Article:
Electrical Engineers and Master Electricians (EEAME) Portal
Dictionary of Electrical Engineering
Commonly used terms in the Electrical industry.
a prefix indicating a quantity of 109. For instance, a gigabyte (GB) of storage is 1;000;000;000 (typically implemented as 230) bytes.
a line of the mercury spectrum corresponding to a wavelength of about 436 nm.
(1) the ratio of the output variable of a device to its input variable. For calculation purposes, the dimensionality of the gain is simply the unit of the output variable divided by the unit of the input variable. The gain of a device is a dimensionless value only when the electrical units of both the input and output variables are the same (e.g., voltage gain, current gain, power gain, etc.). In this case, a gain greater than one indicates an increase from input to output, while a value for gain less than one is indicative of a decrease (or attenuation). The overall gain of several cascaded components is found by multiplying the individual gains of each component in the system. Gain is often expressed in decibels to facilitate calculation of cascaded gains in a system.
(2) the ratio of the radiation intensity of a particular antenna to that of an isotropic radiator, in the same direction and at the same distance.
laser producing its output in the gamma-ray region of the spectrum, often considered to be any wavelength below about 0.1 angstrom; graser, not yet demonstrated.
operation of a multiple phase device with all phases operated simultaneously.
a lightning arrester which is distinguished from a gapped arrester by having a continuous conductive path between the conductor and ground.
a lightning arrester whose conducting path contains a gas-or air-filled spark gap which must be broken down by the lightning impulse voltage.
an electric power cable which is pressurized with an insulating gas, typically sulfur hexaflouride, for its primary insulation.
a capacitor whose dielectric is composed of a high-pressure gas, often nitrogen or an electronegative gas such as sulfur hexaflouride.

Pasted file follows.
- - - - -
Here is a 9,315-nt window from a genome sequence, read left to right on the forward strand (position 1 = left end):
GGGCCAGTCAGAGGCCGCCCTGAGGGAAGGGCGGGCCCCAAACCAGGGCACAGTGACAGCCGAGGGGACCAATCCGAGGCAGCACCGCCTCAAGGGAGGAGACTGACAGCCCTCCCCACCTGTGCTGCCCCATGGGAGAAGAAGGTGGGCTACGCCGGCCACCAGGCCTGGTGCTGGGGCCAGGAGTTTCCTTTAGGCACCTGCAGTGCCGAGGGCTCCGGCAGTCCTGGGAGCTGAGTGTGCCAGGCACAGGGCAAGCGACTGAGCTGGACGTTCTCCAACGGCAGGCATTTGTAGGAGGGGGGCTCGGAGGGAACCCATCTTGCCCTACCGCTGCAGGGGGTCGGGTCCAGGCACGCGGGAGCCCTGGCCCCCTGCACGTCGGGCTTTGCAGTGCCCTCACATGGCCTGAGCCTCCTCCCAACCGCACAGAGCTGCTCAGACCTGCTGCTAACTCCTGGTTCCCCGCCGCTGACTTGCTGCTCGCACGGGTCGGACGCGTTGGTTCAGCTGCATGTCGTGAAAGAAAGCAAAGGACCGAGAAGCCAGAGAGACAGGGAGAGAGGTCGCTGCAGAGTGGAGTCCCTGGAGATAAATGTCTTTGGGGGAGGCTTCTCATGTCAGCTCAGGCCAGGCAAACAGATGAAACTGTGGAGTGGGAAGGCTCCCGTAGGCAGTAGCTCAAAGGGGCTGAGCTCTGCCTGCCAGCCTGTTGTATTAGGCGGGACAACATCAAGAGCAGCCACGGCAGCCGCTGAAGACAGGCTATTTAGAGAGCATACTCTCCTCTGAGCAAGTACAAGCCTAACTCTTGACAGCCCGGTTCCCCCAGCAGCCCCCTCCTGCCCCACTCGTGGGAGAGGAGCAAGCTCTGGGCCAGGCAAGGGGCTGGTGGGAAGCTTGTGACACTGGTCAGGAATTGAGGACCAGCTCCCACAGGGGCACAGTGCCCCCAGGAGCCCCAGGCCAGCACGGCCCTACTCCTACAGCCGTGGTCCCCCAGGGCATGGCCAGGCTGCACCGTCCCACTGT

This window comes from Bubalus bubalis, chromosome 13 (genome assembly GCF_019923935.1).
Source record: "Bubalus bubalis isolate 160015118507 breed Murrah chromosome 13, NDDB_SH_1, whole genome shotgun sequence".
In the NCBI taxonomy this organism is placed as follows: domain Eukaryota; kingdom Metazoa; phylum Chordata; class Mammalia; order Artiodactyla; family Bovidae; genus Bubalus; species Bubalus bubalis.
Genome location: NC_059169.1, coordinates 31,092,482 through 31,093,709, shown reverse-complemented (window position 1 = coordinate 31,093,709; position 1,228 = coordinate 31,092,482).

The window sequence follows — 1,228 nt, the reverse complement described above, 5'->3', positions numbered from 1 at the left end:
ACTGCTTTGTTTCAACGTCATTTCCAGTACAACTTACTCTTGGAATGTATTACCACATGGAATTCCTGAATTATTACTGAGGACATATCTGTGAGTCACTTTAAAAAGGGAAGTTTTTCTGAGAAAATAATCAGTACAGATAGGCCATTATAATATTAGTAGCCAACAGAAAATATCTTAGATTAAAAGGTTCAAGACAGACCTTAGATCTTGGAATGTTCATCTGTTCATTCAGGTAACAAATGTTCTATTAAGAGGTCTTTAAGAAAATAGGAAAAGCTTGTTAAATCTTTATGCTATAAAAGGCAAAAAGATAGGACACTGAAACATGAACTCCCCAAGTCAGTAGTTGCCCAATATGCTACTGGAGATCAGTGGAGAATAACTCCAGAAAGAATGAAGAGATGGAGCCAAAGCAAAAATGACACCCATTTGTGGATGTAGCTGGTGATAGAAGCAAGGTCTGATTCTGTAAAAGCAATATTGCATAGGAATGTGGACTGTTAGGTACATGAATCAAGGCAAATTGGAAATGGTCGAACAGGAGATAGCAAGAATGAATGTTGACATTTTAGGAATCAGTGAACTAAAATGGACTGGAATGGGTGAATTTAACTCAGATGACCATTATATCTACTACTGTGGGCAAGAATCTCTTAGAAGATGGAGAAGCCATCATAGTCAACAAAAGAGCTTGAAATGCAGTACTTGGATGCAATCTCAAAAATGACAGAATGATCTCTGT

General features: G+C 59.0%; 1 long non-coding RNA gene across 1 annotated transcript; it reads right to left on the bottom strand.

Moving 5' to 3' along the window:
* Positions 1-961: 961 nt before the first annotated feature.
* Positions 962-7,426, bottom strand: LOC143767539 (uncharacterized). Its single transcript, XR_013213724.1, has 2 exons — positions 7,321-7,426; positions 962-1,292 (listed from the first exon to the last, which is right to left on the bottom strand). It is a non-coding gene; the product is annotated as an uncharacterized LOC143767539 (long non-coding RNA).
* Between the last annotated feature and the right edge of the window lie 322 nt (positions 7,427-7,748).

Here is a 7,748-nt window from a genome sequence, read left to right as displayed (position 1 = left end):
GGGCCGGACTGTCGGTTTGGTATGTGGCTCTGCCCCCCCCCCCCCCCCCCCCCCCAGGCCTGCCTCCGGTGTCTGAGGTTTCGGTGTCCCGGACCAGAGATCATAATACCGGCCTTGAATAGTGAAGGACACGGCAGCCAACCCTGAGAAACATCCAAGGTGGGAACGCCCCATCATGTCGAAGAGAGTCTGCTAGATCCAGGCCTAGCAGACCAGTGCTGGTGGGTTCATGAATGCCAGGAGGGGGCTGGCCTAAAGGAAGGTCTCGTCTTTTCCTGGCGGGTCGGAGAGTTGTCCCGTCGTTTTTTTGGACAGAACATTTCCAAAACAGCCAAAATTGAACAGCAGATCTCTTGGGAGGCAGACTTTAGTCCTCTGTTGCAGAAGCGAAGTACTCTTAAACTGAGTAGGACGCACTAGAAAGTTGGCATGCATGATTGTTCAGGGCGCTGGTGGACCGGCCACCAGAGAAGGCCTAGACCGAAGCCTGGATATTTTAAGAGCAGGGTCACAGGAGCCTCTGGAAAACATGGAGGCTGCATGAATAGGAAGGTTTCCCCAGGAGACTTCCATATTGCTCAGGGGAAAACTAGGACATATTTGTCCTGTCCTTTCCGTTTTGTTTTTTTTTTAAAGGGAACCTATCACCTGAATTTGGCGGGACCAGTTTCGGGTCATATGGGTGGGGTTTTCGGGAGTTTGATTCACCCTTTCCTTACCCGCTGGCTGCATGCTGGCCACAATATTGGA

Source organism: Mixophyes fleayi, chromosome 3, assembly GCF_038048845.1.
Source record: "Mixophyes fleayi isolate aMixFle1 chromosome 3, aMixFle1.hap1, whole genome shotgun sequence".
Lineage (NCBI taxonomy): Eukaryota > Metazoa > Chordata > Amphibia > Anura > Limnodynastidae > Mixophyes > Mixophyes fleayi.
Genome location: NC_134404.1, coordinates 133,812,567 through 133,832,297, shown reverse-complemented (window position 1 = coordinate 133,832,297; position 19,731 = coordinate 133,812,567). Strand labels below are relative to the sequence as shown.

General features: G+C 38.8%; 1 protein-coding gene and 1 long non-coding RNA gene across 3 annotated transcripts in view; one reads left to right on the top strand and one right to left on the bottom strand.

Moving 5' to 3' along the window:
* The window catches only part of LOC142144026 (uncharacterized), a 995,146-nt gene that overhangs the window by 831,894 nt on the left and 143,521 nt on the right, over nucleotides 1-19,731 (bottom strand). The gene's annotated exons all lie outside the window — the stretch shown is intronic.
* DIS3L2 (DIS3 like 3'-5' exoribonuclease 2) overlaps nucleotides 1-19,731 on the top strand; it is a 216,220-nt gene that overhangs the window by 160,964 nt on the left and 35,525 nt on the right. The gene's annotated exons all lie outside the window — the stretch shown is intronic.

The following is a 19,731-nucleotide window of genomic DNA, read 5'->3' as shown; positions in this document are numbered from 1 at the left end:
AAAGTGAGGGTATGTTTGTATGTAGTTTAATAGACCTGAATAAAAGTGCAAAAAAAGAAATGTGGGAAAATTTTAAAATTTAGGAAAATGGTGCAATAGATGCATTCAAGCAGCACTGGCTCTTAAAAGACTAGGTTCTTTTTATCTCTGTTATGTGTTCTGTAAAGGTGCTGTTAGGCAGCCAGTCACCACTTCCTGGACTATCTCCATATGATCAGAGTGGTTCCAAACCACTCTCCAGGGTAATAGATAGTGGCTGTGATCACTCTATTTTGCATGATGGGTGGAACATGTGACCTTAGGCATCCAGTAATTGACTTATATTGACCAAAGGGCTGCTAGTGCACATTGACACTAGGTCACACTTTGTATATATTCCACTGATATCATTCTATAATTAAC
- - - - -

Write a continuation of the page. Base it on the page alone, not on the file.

gas circuit breaker
a circuit breaker in which the arc between the contacts is extinguished by immersion in or a blast of an electronegative gas.
gas discharge excitation
electron impact excitation or pumping of a laser medium occurring as a result of collisions between the lasing atoms or molecules and the discharge electrons.
gas dynamic excitation
excitation or pumping of a laser medium occurring as a result of heating followed by rapid expansion and cooling of a gaseous laser medium.
gas insulated switchgear
circuit breakers and switches whose primary insulation is compressed gas.
laser in which the amplifying medium is a gas.
gas metal arc welding (GMAW)
a welding process that produces coalescence of metals by heating them with an arc between a consumable filler metal electrode and the parts to be joined. The process is used with shielding gas and without the application of pressure.
an electric power substation in which the conductors are insulated from each other and the ground by a high-pressure gas, generally sulfur hexaflouride.
gas tungsten arc welding (GTAW)
a welding process that produces coalescence of metals by heating them with an arc between a nonconsumable tungsten electrode and the parts to be joined. The process is used with shielding gas and without the application of pressure. Filler may or may not be used.
fundamental law of electromagnetic field that states that the total electric/magnetic flux through a closed surface is equal to the total electric/magnetic charge enclosed.
common notation for DC drain conductance.
term often used to describe National Electrical Manufacturers Association (NEMA) class B, and less often class B, induction motors. Generalpurpose motors are those typically used when relatively low starting currents, low slip, good speed regulation, moderate starting torque, and high efficiency are the predominant concerns.
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